Will There Be a Second Stimulus Check This Year? AOC, Hawley Agree Relief Must Include $1,200 Payments

Neither of the two competing stimulus proposals introduced this week includes a second round of stimulus checks. However, President-elect Joe Biden has said that $1,200 direct payments "may still be in play."

The first is a $908 billion bipartisan congressional plan introduced by a coalition of Republican and Democratic senators as a middle-of-the-road compromise that's less than half of the Democrats' latest demand of $2.2 trillion and nearly double the $500 billion "targeted" package proposed by Senate Majority Leader Mitch McConnell. The proposed bill includes an extra $300 per week in unemployment benefits; $160 billion for state and local governments; and nearly $290 billion in aid for small businesses through the Paycheck Protection Program.

Democratic leaders—including Biden, House Speaker Nancy Pelosi, and Senate Minority Leader Chuck Schumer—have backed the plan. But McConnell quickly rejected the proposal, unveiling on Tuesday a slightly tweaked, $550 billion version of his previous proposal that has already been blocked twice this summer.

Biden
President-elect Joe Biden speaks virtually to the National Association of Counties Board of Directors December 4, 2020 at the Queen theater in Wilmington, Delaware. Alex Wong/Getty

The lack of a $1,200 direct payment attached to either plans has resulted in opposition to both among lawmakers from both sides of the political aisle. Democratic Congresswoman Alexandria Ocasio-Cortez, independent Senator Bernie Sanders, and Republican Senator Josh Hawley have said they wouldn't support the $908 billion proposal unless it included a second stimulus check.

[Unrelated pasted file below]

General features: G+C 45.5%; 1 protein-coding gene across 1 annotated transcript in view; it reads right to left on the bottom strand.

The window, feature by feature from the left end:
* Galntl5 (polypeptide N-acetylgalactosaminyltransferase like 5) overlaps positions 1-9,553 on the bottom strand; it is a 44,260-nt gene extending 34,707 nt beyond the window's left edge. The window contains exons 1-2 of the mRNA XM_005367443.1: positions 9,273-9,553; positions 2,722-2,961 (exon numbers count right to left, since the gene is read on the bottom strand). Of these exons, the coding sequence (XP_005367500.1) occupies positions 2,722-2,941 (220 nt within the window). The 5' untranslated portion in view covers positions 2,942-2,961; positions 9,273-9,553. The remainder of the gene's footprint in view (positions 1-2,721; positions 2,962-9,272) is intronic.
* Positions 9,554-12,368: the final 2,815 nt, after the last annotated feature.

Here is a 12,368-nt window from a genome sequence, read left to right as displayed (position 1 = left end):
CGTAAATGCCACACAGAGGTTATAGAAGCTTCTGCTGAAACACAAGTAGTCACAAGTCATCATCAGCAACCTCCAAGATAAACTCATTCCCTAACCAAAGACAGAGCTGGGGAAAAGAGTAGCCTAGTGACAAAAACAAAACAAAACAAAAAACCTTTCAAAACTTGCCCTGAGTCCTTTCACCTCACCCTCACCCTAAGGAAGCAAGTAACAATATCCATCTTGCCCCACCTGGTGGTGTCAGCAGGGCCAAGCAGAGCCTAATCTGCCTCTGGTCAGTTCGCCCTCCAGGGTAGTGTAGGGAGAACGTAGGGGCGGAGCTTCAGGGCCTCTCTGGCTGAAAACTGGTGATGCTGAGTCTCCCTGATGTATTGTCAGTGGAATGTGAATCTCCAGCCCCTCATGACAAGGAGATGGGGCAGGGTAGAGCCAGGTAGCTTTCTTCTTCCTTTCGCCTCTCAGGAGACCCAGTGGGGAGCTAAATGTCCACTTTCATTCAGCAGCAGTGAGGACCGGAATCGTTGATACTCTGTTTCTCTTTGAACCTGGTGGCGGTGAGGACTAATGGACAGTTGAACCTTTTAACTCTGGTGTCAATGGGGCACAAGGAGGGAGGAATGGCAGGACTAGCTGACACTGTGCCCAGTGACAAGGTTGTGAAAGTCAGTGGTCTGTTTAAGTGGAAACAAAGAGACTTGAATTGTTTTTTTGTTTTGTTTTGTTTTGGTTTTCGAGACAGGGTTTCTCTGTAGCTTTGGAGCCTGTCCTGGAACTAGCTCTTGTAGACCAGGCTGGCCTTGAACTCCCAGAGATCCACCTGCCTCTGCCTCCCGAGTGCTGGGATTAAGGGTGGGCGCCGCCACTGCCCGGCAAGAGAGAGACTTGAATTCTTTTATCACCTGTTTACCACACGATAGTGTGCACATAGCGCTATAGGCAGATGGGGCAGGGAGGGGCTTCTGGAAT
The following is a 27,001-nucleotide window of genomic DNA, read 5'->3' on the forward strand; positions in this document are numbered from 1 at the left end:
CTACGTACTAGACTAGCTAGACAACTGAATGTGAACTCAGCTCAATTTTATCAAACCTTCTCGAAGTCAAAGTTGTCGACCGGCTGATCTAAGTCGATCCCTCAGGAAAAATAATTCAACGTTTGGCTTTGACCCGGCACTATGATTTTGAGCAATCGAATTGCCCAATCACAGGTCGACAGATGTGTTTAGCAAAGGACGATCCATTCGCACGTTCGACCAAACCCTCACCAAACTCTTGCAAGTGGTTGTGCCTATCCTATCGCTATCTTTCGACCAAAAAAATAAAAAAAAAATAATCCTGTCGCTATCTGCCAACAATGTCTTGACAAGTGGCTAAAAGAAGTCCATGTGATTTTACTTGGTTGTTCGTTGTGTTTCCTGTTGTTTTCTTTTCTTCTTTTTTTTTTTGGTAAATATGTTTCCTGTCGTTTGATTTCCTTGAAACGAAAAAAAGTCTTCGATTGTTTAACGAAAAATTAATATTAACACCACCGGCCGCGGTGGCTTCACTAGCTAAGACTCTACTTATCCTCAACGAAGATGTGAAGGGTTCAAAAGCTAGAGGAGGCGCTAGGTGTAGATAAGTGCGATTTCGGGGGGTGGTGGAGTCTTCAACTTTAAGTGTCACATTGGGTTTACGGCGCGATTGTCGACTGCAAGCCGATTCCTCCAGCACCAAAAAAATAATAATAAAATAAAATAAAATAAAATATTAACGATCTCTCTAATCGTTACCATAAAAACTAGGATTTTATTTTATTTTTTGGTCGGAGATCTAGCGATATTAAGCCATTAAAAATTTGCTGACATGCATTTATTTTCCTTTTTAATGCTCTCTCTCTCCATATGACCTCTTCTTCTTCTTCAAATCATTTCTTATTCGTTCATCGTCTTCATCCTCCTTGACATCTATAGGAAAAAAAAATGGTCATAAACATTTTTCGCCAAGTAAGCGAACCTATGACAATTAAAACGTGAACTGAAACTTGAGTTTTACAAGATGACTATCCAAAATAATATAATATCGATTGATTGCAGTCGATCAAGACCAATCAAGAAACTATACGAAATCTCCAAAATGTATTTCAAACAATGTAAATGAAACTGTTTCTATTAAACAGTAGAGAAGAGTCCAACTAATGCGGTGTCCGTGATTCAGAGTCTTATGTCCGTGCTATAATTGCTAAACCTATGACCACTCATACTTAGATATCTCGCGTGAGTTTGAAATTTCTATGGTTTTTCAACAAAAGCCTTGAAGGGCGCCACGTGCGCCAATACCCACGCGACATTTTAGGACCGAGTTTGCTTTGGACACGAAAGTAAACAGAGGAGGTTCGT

"COVID relief needs to directly help everyday people. People need stimulus checks & UI," Ocasio-Cortez tweeted Thursday.

"I will gladly work w/ @AOC and anyone else who wants to help working families. Families and working people in need should be the FIRST consideration in COVID relief, not last," Hawley tweeted.

Biden is still pushing for the bipartisan proposal. But on Friday, the president-elect said: "I think it would be better if they have the $1,200 and I understand that may be still in play." He called the $908 billion proposal "immediately needed" and a "down payment" that would be followed up by more stimulus in the near future.

In August, Treasury Secretary Steve Mnuchin indicated that the government would be able to get out tens of millions of direct payments within weeks of a bill passing.

The deadline to pass the next federal budget falls on December 11, and Democrats want to seize on that window to approve a stimulus package. If a bill with checks is negotiated before that date, then some Americans could start receiving $1,200 checks by the end of year.

Throughout the past five months of negotiations, additional direct payments have been proposed by Democrats and Republicans. However, not every commonality would make it onto a smaller deal, if Congress decides to go with a piecemeal approach first.

But both parties are still in disagreement with significant differences. While it's possible that a relief deal could pass before the Senate adjourns on December 18, that agreement would likely not include checks.

Newsweek reached out to Pelosi and McConnell's offices for further comment.